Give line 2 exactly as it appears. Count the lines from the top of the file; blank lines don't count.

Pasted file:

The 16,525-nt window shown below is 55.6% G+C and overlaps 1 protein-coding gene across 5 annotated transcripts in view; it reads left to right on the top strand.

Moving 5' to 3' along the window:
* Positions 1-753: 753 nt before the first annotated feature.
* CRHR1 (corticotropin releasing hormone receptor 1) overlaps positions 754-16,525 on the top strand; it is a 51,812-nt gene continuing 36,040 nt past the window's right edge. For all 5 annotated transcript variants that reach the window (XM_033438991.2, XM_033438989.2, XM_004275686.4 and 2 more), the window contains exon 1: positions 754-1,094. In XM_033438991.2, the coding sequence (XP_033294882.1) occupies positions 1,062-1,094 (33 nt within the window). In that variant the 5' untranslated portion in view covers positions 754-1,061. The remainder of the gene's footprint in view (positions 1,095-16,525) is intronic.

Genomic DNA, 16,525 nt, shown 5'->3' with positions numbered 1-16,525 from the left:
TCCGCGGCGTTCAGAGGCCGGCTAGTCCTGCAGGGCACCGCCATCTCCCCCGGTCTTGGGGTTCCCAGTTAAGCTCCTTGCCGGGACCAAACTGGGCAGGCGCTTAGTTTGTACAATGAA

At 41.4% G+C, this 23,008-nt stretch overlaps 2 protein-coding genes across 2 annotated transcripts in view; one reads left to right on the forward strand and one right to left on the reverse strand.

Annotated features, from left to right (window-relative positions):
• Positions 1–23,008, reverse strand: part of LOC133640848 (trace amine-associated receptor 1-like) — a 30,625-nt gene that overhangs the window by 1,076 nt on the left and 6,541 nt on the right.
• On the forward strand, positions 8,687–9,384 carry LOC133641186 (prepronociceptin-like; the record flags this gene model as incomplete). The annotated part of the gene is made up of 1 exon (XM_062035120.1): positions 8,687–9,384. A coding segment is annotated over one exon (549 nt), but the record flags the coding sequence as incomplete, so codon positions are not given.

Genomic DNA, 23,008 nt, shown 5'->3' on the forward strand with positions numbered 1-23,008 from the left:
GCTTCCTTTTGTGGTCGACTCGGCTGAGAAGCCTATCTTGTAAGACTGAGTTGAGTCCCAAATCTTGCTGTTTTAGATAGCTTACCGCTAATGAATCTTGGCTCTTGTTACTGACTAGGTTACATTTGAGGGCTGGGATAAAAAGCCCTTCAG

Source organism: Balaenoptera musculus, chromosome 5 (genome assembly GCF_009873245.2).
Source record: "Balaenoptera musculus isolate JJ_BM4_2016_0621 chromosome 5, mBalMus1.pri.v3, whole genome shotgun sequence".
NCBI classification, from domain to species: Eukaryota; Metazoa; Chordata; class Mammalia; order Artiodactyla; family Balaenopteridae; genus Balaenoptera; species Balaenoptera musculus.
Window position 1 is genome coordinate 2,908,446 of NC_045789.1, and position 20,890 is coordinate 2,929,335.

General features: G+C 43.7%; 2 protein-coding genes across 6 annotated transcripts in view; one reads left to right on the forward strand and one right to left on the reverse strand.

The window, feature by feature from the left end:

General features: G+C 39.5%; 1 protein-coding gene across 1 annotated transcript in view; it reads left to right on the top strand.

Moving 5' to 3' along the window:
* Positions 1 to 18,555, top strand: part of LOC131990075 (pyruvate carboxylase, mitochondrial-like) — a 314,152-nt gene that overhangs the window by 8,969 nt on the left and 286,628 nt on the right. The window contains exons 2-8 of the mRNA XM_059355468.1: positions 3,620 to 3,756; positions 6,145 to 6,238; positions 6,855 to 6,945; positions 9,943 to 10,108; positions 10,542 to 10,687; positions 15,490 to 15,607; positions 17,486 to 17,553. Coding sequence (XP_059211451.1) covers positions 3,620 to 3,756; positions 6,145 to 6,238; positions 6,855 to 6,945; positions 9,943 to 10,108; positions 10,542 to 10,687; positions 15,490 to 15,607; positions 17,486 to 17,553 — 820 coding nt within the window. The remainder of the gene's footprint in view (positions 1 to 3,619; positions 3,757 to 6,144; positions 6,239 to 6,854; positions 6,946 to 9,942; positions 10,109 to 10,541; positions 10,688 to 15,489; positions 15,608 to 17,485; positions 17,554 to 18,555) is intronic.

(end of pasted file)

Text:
Moving 5' to 3' along the window: